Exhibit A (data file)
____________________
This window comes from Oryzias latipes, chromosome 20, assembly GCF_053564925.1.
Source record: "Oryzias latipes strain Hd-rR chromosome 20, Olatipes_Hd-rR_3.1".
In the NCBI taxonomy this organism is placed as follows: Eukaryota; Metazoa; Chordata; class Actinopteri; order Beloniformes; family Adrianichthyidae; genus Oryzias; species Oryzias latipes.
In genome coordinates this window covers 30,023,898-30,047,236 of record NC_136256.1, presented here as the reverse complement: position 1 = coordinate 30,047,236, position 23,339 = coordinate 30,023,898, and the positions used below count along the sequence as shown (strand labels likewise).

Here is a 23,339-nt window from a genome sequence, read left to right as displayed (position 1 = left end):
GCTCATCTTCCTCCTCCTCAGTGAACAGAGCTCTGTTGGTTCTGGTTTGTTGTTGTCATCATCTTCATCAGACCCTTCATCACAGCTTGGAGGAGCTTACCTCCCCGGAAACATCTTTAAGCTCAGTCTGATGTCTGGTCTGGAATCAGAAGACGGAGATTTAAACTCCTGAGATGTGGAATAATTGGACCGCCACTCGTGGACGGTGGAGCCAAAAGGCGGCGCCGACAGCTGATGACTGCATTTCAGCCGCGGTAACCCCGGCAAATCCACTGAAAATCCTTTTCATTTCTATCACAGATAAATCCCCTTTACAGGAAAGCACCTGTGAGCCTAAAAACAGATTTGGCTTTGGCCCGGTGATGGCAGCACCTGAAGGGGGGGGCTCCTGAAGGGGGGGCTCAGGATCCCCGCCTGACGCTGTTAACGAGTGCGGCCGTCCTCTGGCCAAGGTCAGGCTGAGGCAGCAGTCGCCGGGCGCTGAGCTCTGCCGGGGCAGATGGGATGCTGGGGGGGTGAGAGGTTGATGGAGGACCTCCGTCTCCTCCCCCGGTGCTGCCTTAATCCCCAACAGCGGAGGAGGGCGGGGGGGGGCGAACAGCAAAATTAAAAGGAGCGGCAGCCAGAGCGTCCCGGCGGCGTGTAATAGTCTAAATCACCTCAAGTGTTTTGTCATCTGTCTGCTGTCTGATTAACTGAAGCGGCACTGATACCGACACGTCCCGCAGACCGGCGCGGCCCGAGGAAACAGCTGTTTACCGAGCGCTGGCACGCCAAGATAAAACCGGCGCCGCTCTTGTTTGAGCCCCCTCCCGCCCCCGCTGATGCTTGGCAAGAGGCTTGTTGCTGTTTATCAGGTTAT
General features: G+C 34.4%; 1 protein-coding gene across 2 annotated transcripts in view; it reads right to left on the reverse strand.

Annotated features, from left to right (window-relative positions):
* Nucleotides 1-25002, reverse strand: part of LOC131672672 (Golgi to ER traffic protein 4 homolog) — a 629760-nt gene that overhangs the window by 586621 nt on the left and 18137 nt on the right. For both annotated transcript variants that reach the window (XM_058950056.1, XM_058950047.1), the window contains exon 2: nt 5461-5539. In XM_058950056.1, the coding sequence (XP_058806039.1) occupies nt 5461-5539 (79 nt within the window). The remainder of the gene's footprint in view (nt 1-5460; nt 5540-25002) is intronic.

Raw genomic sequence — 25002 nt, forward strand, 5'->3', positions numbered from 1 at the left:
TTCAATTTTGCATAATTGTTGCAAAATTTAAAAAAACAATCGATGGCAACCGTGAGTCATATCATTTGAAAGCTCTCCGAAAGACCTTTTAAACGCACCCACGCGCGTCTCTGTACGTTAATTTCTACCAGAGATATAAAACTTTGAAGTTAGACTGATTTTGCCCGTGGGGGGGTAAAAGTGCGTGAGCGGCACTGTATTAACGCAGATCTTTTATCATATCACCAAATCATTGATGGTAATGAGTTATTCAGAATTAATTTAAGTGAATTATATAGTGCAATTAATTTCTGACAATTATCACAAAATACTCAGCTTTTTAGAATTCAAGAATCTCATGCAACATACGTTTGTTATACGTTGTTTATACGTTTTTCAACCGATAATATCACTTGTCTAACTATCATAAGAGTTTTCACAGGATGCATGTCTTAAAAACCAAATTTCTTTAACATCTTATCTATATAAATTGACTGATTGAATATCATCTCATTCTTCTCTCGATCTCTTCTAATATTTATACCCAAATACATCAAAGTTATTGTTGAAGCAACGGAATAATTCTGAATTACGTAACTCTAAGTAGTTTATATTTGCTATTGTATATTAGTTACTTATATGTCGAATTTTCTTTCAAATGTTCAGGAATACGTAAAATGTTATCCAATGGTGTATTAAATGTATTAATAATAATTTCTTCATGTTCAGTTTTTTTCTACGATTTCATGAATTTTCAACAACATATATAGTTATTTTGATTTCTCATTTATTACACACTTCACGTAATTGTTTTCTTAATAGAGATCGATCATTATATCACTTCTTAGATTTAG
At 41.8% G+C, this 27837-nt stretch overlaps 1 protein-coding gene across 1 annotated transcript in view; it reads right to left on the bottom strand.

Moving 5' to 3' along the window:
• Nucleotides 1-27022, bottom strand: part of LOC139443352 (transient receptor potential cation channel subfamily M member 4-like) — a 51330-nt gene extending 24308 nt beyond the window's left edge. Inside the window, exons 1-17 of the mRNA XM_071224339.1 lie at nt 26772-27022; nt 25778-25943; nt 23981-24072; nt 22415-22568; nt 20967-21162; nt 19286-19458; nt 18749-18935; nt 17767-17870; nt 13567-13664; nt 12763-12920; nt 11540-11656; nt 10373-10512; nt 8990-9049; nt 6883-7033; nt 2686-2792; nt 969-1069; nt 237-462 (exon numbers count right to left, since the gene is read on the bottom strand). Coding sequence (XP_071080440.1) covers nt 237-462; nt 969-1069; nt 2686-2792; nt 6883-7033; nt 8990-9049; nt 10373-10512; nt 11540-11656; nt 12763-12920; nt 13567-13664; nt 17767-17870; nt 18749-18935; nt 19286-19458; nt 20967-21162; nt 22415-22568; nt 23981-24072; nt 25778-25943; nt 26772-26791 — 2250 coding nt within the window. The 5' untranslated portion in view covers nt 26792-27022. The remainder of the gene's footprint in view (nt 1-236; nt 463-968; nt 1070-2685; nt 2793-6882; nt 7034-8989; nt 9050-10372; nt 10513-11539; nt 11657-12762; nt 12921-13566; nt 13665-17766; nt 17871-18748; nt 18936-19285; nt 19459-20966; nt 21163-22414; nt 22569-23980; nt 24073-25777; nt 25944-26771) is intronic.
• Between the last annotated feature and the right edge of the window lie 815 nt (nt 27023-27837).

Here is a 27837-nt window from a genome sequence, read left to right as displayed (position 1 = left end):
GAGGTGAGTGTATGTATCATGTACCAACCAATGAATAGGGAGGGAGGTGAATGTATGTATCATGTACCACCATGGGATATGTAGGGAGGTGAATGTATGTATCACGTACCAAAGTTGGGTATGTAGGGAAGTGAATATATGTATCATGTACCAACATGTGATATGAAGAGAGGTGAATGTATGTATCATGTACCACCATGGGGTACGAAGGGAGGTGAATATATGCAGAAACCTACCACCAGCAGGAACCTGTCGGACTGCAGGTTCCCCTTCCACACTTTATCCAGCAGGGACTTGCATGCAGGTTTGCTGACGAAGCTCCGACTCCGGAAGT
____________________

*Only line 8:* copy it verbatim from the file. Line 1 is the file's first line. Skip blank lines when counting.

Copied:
Annotated features, from left to right (window-relative positions):